Microbots to help surgeons negotiate arteriesJanuary 21st, 2009 - 3:12 pm ICT by IANS
Sydney, Jan 21 (IANS) Researchers are creating microbots to simplify complex surgical procedures to treat stroke victims, hardened arteries or arterial blockages.They are giving finishing touches to these microbots, four of which can fit into a millimetre, tiny enough to be injected directly into the blood stream.
The researchers are harnessing piezoelectricity, the energy most commonly used to trigger-start a gas stove, to produce microbot motors.
As James Friend, professor at Monash University, who led the research team, explained, motors have lagged behind in the age of technological miniaturisation and provide the key to making robots small enough for injection into the bloodstream.
“If you pick up an electronics catalogue, you’ll find all sorts of sensors, LEDs, memory chips etc that represent the latest in technology and miniaturisation. Take a look however at the motors and there are few changes from the motors available in the 1950s.”
Friend and his team began their research over two years ago in the belief that piezoelectricity was the most suitable energy force for micro-motors because the engines can be scaled down while remaining forceful enough, even at the sizes necessary to enter the bloodstream, for motors to swim against the blood’s current and reach spots difficult to operate upon.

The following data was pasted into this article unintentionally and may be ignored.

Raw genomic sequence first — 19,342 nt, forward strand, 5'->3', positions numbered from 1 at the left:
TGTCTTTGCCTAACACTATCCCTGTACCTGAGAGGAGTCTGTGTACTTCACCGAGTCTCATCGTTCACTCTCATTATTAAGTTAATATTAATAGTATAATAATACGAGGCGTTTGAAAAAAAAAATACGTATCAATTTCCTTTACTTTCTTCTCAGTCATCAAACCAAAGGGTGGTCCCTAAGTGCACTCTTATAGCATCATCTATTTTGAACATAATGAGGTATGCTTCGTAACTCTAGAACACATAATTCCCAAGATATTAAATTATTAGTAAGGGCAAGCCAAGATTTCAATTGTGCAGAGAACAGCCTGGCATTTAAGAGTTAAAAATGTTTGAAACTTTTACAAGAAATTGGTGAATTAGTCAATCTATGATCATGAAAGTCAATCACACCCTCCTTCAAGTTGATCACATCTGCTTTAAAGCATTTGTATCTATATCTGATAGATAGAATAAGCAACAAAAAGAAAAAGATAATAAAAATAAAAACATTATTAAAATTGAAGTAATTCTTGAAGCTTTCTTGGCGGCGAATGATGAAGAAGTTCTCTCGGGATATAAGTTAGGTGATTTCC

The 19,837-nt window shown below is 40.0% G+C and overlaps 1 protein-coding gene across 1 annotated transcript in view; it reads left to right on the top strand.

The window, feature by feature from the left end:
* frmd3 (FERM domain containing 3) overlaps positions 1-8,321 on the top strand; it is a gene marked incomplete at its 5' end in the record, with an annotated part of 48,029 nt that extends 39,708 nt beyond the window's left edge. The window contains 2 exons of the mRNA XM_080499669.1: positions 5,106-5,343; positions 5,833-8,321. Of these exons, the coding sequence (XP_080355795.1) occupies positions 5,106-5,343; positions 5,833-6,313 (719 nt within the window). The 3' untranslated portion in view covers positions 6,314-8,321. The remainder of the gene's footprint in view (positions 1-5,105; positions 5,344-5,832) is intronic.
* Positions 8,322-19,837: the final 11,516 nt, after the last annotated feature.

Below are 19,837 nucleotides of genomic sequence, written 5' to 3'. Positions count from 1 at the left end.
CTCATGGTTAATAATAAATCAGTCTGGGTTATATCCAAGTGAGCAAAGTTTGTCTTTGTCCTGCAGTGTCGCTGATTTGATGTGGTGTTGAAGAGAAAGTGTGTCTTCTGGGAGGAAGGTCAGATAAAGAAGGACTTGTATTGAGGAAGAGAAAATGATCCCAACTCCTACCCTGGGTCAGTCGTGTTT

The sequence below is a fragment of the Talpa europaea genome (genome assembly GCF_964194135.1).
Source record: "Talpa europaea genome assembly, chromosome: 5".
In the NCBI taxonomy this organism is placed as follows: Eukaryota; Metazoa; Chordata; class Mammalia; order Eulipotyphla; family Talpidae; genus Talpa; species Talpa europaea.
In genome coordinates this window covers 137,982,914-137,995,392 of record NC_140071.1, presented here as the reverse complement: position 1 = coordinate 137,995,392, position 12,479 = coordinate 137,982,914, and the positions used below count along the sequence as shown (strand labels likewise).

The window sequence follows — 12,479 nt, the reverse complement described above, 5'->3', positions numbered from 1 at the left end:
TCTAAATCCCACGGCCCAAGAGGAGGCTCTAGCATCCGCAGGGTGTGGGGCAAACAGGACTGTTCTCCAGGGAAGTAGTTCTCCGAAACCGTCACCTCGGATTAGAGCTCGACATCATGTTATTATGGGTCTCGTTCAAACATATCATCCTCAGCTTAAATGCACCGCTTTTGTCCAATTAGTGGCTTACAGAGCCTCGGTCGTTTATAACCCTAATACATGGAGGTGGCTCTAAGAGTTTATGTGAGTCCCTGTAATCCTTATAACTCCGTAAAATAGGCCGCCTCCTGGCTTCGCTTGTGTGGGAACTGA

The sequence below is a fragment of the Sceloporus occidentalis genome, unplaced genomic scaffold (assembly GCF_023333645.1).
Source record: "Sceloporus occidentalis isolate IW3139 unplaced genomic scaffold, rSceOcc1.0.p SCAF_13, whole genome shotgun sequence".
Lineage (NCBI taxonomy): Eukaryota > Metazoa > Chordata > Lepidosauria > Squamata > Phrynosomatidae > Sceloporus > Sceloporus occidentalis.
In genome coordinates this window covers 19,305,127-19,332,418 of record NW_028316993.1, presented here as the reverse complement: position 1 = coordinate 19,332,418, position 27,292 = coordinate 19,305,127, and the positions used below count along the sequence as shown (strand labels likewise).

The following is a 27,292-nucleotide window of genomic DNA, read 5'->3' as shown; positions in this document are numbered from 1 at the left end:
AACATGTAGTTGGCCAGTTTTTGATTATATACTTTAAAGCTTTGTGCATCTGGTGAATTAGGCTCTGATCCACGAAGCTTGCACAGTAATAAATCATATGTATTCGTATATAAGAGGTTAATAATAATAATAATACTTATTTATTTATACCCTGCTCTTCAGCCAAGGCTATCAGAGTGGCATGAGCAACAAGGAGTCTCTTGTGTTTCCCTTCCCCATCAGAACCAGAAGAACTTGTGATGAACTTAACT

Minimally invasive or keyhole surgery utilises catheters, tubes inserted into body cavities to allow surgical manoeuvrability. They are preferred by surgeons and patients because they avoid damage when compared with existing cut and sew procedures.
Serious damage during minimally invasive surgery is not always avoidable and surgeons are often limited by, for example, the width of a catheter tube which, in serious cases, can fatally puncture narrow arteries, said a Monash University release.
Remote controlled microbots, tiny enough to swim up arteries, could save lives by reaching parts of the body, like a stroke-damaged cranial artery, that catheters have previously been unable to reach, because of the labyrinthine structure of the brain that catheters are too immobile to safely reach.
These findings were published Tuesday in the Journal of Micromechanics and Microengineering.